In the past few days we’ve had two no-hitters in baseball, and one has to wonder whether we’re in for another outbreak of no-no’s as we had last year. Pitchers seem to have gained the upper hand again as the Steroids Era that produced the astronomical power numbers of just a few years back fades into history.
Compare that with 2001, the year Barry Bonds slugged 73 home runs: The batting average for both leagues was .267 and the ERA was 4.47.
Over the hundreds of games played each year, the difference in the numbers in seasons with nine years intervening is substantial.
But are we nearing the pitching dominance of 1968, the “Year of the Pitcher” that drove baseball’s leaders to lower the pitcher’s mound to 10 inches from 15?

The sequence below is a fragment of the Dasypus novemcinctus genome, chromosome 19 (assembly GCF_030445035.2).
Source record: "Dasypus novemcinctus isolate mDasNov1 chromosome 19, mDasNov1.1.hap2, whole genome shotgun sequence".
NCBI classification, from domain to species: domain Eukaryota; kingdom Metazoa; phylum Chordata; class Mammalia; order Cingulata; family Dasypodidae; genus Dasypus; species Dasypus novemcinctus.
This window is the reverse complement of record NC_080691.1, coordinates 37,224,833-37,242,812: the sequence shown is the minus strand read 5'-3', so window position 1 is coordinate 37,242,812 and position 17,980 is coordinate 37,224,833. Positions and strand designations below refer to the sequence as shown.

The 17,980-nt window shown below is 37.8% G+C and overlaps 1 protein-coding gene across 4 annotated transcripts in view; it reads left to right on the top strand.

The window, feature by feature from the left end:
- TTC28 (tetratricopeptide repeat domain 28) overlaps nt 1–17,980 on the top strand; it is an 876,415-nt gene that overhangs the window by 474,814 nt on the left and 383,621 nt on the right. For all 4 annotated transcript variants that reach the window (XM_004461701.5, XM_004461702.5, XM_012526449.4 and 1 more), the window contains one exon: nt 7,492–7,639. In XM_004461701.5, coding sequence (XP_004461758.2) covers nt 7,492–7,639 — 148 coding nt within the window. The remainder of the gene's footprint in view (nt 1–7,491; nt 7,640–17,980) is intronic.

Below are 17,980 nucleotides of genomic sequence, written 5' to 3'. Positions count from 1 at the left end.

We’ve got a ways to go. The batting average that year across both leagues was just .237, and the ERA was an astonishingly low 2.98.
Back in 1968 a lot of people wigged out over the relative lack of scoring and the dominance of the pitching. As I remember, it was one exciting season capped off by a terrific World Series pitting “Better Than Any” Denny McLain and his 31 victories for the Tigers against Bob Gibson and his microscopic 1.12 ERA and the St. Louis Cardinals.
Detroit won in seven games in a series that had no shortage of thrills.
I could handle another season like that.